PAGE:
Meanwhile, we know from research conducted by Bright Horizons in September 2022, (Parents under Pressure) that over half of parents (53%) are now either occasionally or regularly doing without childcare while working and only 18% are happy working from home without formal care. Over half of those managing without care (55%) said it was a struggle, but they either couldn’t afford more paid childcare (35%) or couldn’t find the care they need (20%).

Our experience is that employers are also continuing to encourage the use of Back-Up Care when little ones end up at home unexpectedly while parents work, such as when a school is closed or the child is mildly ill (but happy to be looked after by a back-up nanny in another room while the parent works).

However care is provided or supported by employers, whether regular care or back-up care, this just-published video by the National Day Nurseries Association gives an insight into the value of early years education, and educators, and the importance of the first five years as a time for development. It reminds us that ‘childcare’ means much more than a place for children to be while parents work.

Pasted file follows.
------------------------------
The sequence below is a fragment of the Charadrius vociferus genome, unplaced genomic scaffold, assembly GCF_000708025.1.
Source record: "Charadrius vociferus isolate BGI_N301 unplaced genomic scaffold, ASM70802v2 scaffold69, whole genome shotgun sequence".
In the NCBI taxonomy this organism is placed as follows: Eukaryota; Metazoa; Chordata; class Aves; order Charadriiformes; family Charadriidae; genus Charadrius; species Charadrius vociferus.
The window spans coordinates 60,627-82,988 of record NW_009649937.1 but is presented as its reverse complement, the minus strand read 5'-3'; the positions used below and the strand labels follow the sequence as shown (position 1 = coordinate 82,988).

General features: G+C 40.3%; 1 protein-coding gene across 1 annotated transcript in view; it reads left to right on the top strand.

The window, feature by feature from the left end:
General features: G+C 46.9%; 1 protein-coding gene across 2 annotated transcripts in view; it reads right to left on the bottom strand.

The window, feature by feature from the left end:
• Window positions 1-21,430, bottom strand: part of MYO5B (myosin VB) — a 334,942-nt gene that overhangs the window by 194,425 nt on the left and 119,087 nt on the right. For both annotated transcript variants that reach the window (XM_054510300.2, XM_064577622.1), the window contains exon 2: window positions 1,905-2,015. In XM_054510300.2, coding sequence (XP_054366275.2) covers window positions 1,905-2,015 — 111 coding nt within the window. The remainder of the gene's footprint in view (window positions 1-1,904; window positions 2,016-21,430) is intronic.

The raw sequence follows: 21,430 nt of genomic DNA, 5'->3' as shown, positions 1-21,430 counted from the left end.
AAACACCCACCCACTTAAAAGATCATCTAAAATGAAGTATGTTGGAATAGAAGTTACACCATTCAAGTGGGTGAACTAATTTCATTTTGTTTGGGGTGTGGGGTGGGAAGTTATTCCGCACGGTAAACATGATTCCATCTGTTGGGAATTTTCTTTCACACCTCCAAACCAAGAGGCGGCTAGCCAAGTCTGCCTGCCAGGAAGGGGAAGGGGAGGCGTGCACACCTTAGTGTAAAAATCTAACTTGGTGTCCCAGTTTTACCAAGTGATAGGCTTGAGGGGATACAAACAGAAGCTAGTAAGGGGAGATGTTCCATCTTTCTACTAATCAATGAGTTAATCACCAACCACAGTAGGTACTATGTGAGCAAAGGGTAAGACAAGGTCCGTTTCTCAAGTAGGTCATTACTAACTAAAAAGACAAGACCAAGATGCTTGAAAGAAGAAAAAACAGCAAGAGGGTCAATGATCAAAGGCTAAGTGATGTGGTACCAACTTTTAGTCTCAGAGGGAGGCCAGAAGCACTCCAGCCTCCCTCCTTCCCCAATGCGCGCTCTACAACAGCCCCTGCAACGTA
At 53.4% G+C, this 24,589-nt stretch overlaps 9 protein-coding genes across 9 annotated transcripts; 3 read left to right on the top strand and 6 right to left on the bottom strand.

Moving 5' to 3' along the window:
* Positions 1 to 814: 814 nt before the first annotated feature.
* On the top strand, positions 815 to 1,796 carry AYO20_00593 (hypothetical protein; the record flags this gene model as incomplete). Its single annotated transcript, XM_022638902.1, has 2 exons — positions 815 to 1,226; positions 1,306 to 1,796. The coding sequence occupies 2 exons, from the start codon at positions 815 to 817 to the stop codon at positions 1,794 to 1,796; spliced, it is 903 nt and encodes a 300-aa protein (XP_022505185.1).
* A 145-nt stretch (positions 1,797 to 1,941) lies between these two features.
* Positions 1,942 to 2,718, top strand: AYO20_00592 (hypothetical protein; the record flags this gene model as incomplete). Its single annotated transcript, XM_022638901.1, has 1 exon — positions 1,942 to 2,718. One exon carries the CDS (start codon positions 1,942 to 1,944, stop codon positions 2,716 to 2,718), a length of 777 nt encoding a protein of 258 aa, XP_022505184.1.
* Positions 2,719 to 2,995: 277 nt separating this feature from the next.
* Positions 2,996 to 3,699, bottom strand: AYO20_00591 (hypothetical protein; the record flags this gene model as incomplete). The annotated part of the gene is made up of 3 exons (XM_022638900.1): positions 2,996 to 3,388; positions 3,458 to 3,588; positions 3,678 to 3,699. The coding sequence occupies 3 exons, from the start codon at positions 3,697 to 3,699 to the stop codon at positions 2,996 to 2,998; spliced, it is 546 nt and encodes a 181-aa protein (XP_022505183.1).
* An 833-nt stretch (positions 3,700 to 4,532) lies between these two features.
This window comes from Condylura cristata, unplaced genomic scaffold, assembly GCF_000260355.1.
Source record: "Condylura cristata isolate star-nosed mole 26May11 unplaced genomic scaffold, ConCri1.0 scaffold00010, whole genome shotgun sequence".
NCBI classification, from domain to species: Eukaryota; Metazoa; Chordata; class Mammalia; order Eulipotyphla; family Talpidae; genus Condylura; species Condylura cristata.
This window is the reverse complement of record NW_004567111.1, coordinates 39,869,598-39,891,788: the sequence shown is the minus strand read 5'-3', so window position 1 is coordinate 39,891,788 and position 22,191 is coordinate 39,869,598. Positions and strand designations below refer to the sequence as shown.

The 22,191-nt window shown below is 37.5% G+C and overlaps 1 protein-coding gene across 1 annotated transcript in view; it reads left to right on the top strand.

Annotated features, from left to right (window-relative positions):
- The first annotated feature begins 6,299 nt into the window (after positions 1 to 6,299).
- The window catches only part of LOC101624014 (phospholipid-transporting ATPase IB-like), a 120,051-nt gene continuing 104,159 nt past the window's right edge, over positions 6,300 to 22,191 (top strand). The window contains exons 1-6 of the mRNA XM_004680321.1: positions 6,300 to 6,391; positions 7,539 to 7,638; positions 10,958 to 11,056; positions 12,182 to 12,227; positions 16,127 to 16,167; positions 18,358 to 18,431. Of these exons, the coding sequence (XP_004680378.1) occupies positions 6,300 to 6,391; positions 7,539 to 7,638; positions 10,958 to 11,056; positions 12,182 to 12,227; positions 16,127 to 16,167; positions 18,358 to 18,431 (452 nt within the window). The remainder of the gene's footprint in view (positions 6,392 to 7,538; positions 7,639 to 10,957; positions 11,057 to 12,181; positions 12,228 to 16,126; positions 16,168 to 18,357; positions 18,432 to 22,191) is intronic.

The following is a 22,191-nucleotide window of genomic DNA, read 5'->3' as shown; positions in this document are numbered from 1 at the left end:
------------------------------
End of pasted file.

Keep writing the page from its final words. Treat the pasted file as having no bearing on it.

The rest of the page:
1. Family is still top of mind: support is timely

In our 2022 Work+Family Snapshot (client employee survey), there was a very high priority placed on family life. When asked to reflect on the last 12 months, nearly 6 in 10 employees (58%) stated family had become a higher priority than before. This was a 10 percentage point rise on the 2021 figure. This trend was especially marked in the 18-34 age group, with two-thirds (67%) putting greater emphasis on family.

Supporting families in January is an important new year's resolution for employers. Many families will be feeling the strain after a festive season fuelled by credit card debt given the high cost of living. One of the many indicators of tension is the high incidence of divorce applications at this time of year. The first working Monday in January is grimly known as ‘Divorce day’. This year, family is also top of mind since Prince Harry’s revelations (or allegations, depending on the point of view) demonstrated that all families have their own issues and dysfunctions, however privileged or well-resourced they may appear. Our Work+Family Space consultants have huge experience in supporting couples who are helping children adapt to big changes in family life, among other areas, as well as coaching and advising on better communication before things break down.